Our analysis provides evidence for the existence of additional health inequities. To illustrate, high levels of engagement in potential impaired driving behaviours were reported by young people from socio-economically disadvantaged populations in all urban-rural community settings. These social variations are obviously complex and multi-factorial in terms of their origins. Population health theory, and most recently the report on the WHO Commission on the Social Determinants of Health, 
suggests that determinants of health involve both individual factors as well as characteristics of the social and physical settings in which these factors are manifested. It is clear that at least part of the observed inequities in injury-related risks are attributable to differences in overt risk behaviours, but that these behaviors are likely affected, if not caused by, varying social norms within youth cultures as well as aspects of their social and built environments. We feel our findings confirm those of others 
indicating that health is determined in part by individual behaviour, but that features of social and physical environments may be at the root of observed unfair differences in health risks and adverse health outcomes. These differences require further and deeper exploration.
Strengths and limitations of this study warrant comment. Major strengths include the novelty of this analysis with respect to its focus onpotential impaired driving in young adolescents, its national scope, and its focus on injury-related health experiences of an important yet understudied group. Foundational evidence gained from our analyses provides a first step for the planning of effective countermeasures for adolescent populations. Our confirmation of inequities between several vulnerable population subgroups too points to the complex etiology of injury-related health disparities. This is of importance to public health at the population level.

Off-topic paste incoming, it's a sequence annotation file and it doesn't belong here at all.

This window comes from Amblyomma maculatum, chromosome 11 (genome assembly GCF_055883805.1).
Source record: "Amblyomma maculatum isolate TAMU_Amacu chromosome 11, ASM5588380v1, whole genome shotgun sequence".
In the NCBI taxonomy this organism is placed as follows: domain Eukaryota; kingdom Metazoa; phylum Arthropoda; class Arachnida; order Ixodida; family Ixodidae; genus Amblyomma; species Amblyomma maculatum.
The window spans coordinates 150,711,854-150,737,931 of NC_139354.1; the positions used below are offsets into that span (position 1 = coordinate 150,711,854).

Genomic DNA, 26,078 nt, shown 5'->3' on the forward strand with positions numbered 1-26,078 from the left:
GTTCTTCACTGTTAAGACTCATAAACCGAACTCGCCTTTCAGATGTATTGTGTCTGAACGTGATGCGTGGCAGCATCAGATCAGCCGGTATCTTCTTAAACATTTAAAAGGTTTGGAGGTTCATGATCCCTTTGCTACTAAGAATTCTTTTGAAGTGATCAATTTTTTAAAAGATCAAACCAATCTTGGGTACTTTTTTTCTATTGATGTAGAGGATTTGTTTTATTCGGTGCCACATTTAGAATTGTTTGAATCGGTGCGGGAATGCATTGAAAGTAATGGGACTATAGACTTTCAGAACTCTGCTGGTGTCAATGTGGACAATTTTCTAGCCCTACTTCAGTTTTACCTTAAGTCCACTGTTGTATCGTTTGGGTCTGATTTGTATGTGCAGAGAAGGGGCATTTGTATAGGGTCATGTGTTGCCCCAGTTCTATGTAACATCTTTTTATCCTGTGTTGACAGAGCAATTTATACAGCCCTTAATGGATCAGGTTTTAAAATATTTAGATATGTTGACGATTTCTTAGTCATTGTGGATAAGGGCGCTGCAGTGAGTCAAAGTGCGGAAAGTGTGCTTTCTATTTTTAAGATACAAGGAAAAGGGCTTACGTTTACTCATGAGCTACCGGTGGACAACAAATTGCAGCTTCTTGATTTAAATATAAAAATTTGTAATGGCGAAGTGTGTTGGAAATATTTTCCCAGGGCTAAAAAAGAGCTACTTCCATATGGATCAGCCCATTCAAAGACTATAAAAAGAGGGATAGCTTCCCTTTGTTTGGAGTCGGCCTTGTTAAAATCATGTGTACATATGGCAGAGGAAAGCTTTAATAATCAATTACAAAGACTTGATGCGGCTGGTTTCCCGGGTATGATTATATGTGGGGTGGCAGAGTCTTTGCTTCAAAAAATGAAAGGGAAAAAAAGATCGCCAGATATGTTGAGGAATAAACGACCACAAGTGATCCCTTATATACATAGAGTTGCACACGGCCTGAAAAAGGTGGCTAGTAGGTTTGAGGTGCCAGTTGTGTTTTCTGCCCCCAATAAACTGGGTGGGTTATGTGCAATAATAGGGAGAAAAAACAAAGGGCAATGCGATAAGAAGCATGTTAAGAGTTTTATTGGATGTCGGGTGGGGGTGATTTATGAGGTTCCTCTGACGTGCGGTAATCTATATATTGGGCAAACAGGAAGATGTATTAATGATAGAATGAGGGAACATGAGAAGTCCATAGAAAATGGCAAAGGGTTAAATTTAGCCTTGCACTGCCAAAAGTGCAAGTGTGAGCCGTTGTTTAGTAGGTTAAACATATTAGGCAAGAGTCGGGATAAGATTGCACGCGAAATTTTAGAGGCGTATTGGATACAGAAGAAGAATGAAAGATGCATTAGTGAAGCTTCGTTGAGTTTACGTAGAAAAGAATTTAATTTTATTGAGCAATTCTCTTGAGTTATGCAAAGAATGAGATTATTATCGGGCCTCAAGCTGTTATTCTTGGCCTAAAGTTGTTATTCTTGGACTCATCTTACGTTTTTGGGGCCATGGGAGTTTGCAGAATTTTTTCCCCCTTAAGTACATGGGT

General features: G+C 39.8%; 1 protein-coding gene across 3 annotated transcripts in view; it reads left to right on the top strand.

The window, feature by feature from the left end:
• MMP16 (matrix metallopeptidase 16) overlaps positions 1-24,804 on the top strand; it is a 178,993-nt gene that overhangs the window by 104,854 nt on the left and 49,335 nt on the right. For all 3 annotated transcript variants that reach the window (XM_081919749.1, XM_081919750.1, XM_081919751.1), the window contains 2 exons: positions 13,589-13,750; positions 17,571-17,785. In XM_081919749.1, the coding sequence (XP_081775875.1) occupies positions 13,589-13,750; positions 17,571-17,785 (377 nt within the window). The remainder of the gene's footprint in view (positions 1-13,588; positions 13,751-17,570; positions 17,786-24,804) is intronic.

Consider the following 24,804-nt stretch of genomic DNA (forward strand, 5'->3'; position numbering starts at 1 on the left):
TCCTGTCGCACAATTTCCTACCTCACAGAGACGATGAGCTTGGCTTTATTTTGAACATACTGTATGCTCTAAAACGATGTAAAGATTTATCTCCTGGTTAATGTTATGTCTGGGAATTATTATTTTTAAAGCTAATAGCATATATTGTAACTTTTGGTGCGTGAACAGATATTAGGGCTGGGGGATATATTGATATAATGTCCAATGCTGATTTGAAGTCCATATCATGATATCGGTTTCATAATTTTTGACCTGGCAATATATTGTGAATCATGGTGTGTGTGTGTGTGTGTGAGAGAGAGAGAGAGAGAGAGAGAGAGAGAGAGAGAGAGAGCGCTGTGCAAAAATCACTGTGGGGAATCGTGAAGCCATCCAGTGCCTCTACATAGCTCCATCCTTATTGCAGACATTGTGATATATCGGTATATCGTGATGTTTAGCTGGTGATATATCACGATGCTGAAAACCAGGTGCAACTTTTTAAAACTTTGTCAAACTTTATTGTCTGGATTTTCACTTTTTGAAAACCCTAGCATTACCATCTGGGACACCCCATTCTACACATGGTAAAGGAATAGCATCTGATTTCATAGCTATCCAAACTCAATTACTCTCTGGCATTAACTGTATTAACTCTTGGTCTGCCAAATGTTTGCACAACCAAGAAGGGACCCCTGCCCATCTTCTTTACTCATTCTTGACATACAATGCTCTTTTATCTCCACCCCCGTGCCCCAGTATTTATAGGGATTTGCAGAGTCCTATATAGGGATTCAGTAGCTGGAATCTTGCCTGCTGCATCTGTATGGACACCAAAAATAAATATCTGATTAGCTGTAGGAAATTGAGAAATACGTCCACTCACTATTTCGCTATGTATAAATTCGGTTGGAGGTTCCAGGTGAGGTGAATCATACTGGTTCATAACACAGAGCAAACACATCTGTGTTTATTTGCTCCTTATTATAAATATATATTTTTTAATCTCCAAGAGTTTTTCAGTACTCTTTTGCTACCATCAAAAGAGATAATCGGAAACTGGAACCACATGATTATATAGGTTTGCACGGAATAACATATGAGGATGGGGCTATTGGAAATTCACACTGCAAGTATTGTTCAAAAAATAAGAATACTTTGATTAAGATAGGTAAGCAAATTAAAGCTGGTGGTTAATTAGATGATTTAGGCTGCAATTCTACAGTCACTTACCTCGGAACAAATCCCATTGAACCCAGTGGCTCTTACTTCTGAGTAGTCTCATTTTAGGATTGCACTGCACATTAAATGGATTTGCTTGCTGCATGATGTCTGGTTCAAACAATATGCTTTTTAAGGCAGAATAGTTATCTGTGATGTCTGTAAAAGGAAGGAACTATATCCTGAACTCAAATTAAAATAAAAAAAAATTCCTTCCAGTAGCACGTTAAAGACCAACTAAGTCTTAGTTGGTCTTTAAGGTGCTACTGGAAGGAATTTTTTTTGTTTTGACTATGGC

The study also has several limitations. The HBSC survey is necessarily reliant on the provision of accurate information from children obtained via self-report. While considerable efforts are made to use established questionnaire items that have been subject to checks for reliability,